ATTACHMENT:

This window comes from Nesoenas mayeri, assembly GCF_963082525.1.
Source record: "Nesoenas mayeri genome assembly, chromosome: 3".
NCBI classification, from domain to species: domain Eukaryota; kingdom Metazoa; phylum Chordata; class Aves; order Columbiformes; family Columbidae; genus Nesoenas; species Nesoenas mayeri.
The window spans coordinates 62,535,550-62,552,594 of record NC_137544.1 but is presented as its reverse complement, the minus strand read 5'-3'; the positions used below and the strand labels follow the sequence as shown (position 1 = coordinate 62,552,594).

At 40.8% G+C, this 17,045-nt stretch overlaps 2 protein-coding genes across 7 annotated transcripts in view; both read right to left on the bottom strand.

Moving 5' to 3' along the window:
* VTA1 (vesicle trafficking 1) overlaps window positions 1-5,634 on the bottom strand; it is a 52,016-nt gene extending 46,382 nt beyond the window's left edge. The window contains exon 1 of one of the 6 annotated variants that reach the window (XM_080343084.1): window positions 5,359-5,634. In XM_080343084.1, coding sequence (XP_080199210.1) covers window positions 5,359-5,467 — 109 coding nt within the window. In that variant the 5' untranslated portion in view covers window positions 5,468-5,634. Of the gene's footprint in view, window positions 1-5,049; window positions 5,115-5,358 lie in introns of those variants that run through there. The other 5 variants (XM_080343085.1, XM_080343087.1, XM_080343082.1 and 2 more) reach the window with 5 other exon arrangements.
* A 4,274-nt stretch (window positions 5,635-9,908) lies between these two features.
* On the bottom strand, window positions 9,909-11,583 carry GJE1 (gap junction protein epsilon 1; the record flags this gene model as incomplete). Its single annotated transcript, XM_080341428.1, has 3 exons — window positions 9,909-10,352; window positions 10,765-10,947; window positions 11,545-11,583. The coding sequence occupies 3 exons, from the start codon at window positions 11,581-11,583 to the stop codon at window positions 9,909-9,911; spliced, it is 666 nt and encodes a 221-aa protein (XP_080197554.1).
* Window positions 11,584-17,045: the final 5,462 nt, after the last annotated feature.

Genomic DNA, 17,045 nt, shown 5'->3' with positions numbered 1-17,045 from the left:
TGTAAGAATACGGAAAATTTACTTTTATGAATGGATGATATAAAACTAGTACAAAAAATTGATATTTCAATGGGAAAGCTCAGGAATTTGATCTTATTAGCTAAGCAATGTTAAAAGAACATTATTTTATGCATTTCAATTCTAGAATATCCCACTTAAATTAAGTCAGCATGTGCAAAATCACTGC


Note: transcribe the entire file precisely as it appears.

This window comes from Nesoenas mayeri, assembly GCF_963082525.1.
Source record: "Nesoenas mayeri genome assembly, chromosome: 3".
NCBI classification, from domain to species: domain Eukaryota; kingdom Metazoa; phylum Chordata; class Aves; order Columbiformes; family Columbidae; genus Nesoenas; species Nesoenas mayeri.
The window spans coordinates 62,535,550-62,552,594 of record NC_137544.1 but is presented as its reverse complement, the minus strand read 5'-3'; the positions used below and the strand labels follow the sequence as shown (position 1 = coordinate 62,552,594).

At 40.8% G+C, this 17,045-nt stretch overlaps 2 protein-coding genes across 7 annotated transcripts in view; both read right to left on the bottom strand.

Moving 5' to 3' along the window:
* VTA1 (vesicle trafficking 1) overlaps window positions 1-5,634 on the bottom strand; it is a 52,016-nt gene extending 46,382 nt beyond the window's left edge. The window contains exon 1 of one of the 6 annotated variants that reach the window (XM_080343084.1): window positions 5,359-5,634. In XM_080343084.1, coding sequence (XP_080199210.1) covers window positions 5,359-5,467 — 109 coding nt within the window. In that variant the 5' untranslated portion in view covers window positions 5,468-5,634. Of the gene's footprint in view, window positions 1-5,049; window positions 5,115-5,358 lie in introns of those variants that run through there. The other 5 variants (XM_080343085.1, XM_080343087.1, XM_080343082.1 and 2 more) reach the window with 5 other exon arrangements.
* A 4,274-nt stretch (window positions 5,635-9,908) lies between these two features.
* On the bottom strand, window positions 9,909-11,583 carry GJE1 (gap junction protein epsilon 1; the record flags this gene model as incomplete). Its single annotated transcript, XM_080341428.1, has 3 exons — window positions 9,909-10,352; window positions 10,765-10,947; window positions 11,545-11,583. The coding sequence occupies 3 exons, from the start codon at window positions 11,581-11,583 to the stop codon at window positions 9,909-9,911; spliced, it is 666 nt and encodes a 221-aa protein (XP_080197554.1).
* Window positions 11,584-17,045: the final 5,462 nt, after the last annotated feature.

Genomic DNA, 17,045 nt, shown 5'->3' with positions numbered 1-17,045 from the left:
TGTAAGAATACGGAAAATTTACTTTTATGAATGGATGATATAAAACTAGTACAAAAAATTGATATTTCAATGGGAAAGCTCAGGAATTTGATCTTATTAGCTAAGCAATGTTAAAAGAACATTATTTTATGCATTTCAATTCTAGAATATCCCACTTAAATTAAGTCAGCATGTGCAAAATCACTGC